2-inch Mortar Ammunition

Discussion in '1940' started by Bohemond, Dec 6, 2015.

  1. Bohemond

    Bohemond New Member

    While reading "Thirty Days to Dunkirk" by Guy Gough it states that there was a "complete lack of H.E. shells for 2 inch mortars" within the Royal Irish Fusiliers.

    Just looking to know if there was a overall lack of H.E ammunition for the 2 inch mortars within the B.E.F.
     
  2. TTH

    TTH Senior Member

    I will have to check but I do know that the same situation prevailed in 2nd Essex, which was also in the same brigade (25th) as the 1st R Ir Fus.
     
  3. LondonNik

    LondonNik Senior Member

    Deleted
     
    Last edited: Sep 16, 2017
  4. DavidW

    DavidW Well-Known Member

    Was the same true of H.E Rounds available to troops in North Africa during 1940?
     
  5. Bohemond

    Bohemond New Member

    Gough also mentions that " one of the two 3 inch mortars was unusable owing to a broken base plate for which a replacement was unobtainable, although it had been on demand and actively sought for several weeks."

    So with the lack of H.E. for the 2" mortars and only one 3" mortar serviceable the battalion seems to have been badly lacking in close fire support, not a great position to be in when you are under constant pressure from the enemy and having to withdraw while also in contact with the enemy.
     
  6. Knouterer

    Knouterer Member

    According to the War Establishment in force in May 1940, an infantry battalion should have had 288 H.E. and 864 smoke bombs for its twelve 2in mortars, plus some signal/flare bombs if required and available. In reality, production of both 2in and 3in mortar ammunition lagged behind requirements all through 1940.
    For example, at a meeting of the Chiefs of Staff on 14.10.1940 (CAB 79/7/23) it was reported that the army held 108,324 2in mortar rounds as “first and second line ammunition”, only about 35% of the approved scale. The total number of rounds in existence, including “Free Stock Under Issue” and “War Office Reserve”, was given as 276,769.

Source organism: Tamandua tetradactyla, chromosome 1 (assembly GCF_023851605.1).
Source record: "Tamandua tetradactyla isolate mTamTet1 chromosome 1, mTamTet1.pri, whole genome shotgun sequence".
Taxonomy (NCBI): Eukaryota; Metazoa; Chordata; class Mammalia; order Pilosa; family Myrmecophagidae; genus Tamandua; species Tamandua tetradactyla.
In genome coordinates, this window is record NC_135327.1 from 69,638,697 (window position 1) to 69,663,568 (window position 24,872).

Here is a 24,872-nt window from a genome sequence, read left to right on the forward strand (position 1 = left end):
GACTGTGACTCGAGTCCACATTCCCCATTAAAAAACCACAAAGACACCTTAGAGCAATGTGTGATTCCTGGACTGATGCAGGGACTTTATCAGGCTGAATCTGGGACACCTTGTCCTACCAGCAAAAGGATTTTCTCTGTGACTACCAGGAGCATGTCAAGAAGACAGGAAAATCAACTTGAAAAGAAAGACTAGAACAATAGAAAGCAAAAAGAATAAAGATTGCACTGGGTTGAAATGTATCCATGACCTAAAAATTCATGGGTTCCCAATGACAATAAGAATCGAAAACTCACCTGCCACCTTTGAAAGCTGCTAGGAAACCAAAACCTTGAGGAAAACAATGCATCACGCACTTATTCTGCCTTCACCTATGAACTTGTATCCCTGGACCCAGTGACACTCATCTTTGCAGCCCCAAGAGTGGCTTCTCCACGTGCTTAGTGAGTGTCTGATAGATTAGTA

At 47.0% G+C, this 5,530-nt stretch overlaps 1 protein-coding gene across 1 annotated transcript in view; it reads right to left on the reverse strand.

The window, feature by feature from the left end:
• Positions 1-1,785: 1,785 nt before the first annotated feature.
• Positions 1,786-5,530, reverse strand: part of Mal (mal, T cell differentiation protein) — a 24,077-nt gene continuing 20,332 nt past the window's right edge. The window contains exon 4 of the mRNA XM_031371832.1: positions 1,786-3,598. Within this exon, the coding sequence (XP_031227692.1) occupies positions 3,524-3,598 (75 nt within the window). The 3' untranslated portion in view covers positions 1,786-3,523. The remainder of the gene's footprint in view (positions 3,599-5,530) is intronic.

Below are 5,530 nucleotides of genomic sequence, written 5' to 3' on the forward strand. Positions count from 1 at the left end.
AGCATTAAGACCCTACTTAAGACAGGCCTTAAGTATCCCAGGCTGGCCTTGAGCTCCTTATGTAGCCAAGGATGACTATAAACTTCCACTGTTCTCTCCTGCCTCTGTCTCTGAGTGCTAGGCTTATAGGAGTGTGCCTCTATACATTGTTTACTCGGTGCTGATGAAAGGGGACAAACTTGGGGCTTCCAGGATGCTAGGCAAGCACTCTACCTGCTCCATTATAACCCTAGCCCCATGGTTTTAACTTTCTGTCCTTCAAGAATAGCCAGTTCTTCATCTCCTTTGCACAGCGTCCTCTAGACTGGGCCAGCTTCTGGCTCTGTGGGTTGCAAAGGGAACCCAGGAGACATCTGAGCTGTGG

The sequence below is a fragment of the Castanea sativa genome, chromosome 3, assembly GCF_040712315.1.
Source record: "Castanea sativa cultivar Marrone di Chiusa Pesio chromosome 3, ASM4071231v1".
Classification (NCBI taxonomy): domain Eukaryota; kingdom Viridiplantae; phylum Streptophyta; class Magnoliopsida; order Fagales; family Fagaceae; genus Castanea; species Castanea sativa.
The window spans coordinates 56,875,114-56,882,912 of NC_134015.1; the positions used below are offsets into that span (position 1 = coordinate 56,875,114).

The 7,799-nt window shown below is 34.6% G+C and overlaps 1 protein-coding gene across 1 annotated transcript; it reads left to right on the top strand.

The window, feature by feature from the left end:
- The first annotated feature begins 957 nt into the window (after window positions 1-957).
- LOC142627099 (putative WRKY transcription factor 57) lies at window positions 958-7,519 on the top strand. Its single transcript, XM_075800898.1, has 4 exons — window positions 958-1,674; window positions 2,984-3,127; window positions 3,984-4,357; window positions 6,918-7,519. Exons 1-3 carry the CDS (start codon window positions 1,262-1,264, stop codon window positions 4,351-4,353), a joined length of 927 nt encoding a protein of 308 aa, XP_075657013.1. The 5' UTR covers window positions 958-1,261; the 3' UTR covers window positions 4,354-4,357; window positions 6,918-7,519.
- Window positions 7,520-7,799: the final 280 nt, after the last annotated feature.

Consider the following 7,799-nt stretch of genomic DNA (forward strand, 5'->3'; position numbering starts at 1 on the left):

The total number of 2in mortars in the hands of troops (at home) at that time must have been about 4,000, perhaps a few more so that would make only about 25 rpg at unit/formation level.
     
  7. Knouterer

    Knouterer Member

    A report to the War Cabinet about the situation just after Dunkirk (in file CAB 70/1) stated that there were 1,800 2in mortars in the U.K., with 27,500 rounds, and 216 2in mortars still in France, with 77,700 rounds. It may be assumed that not many of the latter were brought back.

    The Ministry of Supply, according to the same report, hoped that 160,000 rounds would be delivered in June, but that was too optimistic. Actual output was reported as about 140,000 per month by August.

    In fact, 77,700 is quite a large number; if all of those had been issued directly, there should have been no shortage (in the short run). But it seems as if the British army was often more concerned with building up huge stockpiles in the rear than with getting ammunition to the fighting troops.
     
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  8. Knouterer

    Knouterer Member

    As the W/E referred to above suggests, the 2in mortar was primarily intended as a smoke thrower, to cover an attack or a withdrawal, with firing H.E. as a secondary task.
    However, one source gives production as 1,257,721 H.E. and 388,422 smoke in the course of 1940.
     
  9. Blanket Stacker

    Blanket Stacker Junior Member

    Although firing H.E. may only have beem a secondary task for the men at the ministry, it was sorely missed by the infantry, especially as the provision of the 2" mortar meant that rifle launched grenades were discontinued. The British Army had to wait untill the under-slung grenade launcher for the SA80 was introduced to regain this very valuable facility. I'm not counting RGGS, few troops ever saw them and those that did never liked them.
     
  10. redtop

    redtop Well-Known Member

    Another war I know but Lessons learnt?

    Below is an excerpt from the Director of Infantry's de-brief of Operation Corporate ( Falklands.)

    8 . 51 mm Mortar .The proposed scale of 51mm Mortar rounds appears too heavily weighted with illuminating rounds HQ.Inf. is to examine these scales.
     
  11. DavidW

    DavidW Well-Known Member

    Was the shortage of 2" HE in 1940 exclusive to BEF, or did it extend to North Africa too?
     
  12. Knouterer

    Knouterer Member

    Just looking at the War Diary of the 18th Royal Fusiliers for Feb. 1941 (when they were at home). This battalion had just 12 rounds HE and 5 rounds smoke per 2" mortar, and 21 rounds HE per 3" mortar at that time, so apparently there still was a shortage.
     
  13. Dafydd

    Dafydd Member

    Would you know the number of 2" mortars (smoke or HE) would be allotted to a training unit (OCTU Battle Camp Wing) per month in 1945? I read a newspaper report that '1300' were used every month.
     

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